There’s an update:

Boebert says if elected, she will fight for “freedom, personal responsibility and the Constitution.” She notes that “If AOC [Democratic U.S. Representative from New York, Alexandria Ocasio-Cortez] can be one person and direct the narrative for an entire nation, then doggone so can I.” (Source: Denver Post)

This Week’s Uncommon Sense Podcast episode: I go digging into the idea that the smartphone was invented in 1953. The back story is even more impressive: it nicely demonstrates that you don’t need a college education to have Uncommon Sense (11 minutes), or read the transcript on the page: Pre-Silicon Valley.

Premium subscriber Marty in Texas had a question after hearing last week’s episode, Leveraging Uncommon Sense: “I’m debating whether to go bracelet or necklace for Medic Alert. From an EMS perspective, is one better? Also, my husband can’t wear his bracelet, and won't wear a necklace. Is a key fob worth it, or even checked?”

Between the bracelet and the necklace, what you’ll wear is “best.” Other than that, I’d say there’s a preference for a bracelet, since that’s where we would look first. A key fob almost certainly won’t be checked. Go for something on his phone. (You should have that too — two sources of info are better than one!)


Ten Years Ago in True: It’s definitely not a U.S.-only phenomenon, which Zero Tolerance in Real Life — Canadian Division aptly proves.

Previous Issues on Medium (please do share the link).

Today on Randy’s Random: Priorities Straight.

This Week’s Honorary Unsubscribe goes to D.C. Fontana. Growing up in New Jersey, Fontana decided at age 11 that she wanted to be a writer — and ended up helping to shape the most iconic science fiction series of all time, Star Trek. Read her story in the Archive: Dorothy Fontana (OK to share link).

Plus, So Long to a crazy number of other notables this week, including:

  • Engineer George Joseph Laurer, an IBM employee assigned to come up with a bar code specification and a scanner to read it, with the result being the Universal Product Code that’s displayed on nearly every retail product package. He died December 5 at 94.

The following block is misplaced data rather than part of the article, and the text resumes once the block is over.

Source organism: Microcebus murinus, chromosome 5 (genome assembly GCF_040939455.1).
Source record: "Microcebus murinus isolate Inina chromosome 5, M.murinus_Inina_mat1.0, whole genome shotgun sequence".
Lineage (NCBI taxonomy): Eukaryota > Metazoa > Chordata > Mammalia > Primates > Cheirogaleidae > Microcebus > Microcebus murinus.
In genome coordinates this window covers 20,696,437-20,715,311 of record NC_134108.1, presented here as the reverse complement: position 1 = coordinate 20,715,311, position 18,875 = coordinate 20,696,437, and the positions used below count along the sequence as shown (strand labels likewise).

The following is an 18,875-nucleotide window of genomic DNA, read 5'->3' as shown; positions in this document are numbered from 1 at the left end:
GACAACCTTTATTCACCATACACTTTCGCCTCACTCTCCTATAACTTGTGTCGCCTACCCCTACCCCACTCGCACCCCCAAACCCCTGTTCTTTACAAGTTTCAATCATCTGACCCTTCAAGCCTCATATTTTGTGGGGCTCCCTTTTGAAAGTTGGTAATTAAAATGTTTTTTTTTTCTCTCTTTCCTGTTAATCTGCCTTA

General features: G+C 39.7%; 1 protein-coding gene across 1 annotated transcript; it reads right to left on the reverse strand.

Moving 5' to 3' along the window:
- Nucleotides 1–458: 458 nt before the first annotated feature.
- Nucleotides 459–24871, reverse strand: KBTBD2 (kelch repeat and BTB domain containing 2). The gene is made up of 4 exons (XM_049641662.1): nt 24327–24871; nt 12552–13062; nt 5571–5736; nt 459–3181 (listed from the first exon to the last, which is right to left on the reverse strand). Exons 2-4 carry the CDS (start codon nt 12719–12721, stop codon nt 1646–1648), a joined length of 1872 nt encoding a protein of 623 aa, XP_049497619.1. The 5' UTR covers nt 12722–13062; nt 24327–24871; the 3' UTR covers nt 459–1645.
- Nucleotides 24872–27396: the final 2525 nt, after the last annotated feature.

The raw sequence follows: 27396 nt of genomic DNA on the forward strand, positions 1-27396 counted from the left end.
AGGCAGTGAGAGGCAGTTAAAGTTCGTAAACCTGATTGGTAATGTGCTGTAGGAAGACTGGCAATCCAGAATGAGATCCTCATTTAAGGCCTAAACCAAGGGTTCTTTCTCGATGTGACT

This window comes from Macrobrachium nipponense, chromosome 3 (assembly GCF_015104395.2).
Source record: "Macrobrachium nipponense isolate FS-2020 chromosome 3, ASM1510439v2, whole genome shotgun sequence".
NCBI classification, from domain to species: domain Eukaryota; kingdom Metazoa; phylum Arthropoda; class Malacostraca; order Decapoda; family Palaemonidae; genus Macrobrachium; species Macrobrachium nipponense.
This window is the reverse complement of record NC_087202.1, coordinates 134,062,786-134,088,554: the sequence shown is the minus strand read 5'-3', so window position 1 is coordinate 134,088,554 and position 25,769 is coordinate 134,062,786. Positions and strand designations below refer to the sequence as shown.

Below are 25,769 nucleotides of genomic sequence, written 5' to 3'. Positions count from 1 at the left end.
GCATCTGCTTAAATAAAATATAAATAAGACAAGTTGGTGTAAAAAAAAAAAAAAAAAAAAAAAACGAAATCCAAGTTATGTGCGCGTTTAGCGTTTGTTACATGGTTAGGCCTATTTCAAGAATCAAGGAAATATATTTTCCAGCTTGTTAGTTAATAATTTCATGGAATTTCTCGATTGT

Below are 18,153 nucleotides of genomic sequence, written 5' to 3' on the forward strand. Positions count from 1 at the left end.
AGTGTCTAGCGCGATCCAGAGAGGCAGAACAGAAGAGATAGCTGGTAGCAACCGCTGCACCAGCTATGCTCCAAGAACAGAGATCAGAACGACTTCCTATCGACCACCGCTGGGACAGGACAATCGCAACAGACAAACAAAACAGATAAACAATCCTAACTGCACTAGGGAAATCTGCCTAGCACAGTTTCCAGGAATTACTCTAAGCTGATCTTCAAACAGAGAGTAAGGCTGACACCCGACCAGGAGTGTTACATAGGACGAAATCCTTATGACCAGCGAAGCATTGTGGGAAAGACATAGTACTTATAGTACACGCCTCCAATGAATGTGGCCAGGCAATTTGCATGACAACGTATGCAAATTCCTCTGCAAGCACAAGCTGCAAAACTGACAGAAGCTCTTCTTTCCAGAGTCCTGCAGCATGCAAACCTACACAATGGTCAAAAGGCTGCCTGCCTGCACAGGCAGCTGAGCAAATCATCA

• Actor Robert Walker Jr, best known as “Charlie X” in an episode of the original Star Trek series (yes, as written by Dorothy Fontana, above!), dead December 5 at 79.
  • Jazz musician Joe McQueen, the “King of O-Town”, died December 7 at 100.
  • Puppeteer Caroll Spinney, best known for playing “Big Bird” and “Oscar the Grouch” on Sesame Street from 1969 to 2018. He died at his Connecticut home on December 8 at 85.
  • Actor René Auberjonois, well known for a variety of roles, such as the original “Father Mulcahy” in M*A*S*H (the 1970 film), “Clayton Endicott III” on Benson, “Odo” the shape-shifting head of security on Star Trek: Deep Space Nine, and “Paul Lewiston” on Boston Legal. He died December 8 from lung cancer at 79.
  • Basketball coach Pete Frates, whose battle against amyotrophic lateral sclerosis inspired the “ice bucket challenge” in 2014, which raised more than $200 million worldwide for research on the disease. That funded a breakthrough which found a gene variation. Frates died December 9 from his ALS seven years after he was diagnosed. He was 34.
  • Musician Gershon Kingsley, best known his 1969 synth-pop instrumental “Popcorn”, dead December 10 at 97.
  • And actor Danny Aiello (Do the Right Thing, Moonstruck, Godfather Part II...), dead December 12 at 86.
  • Honorary Unsubscribe Archive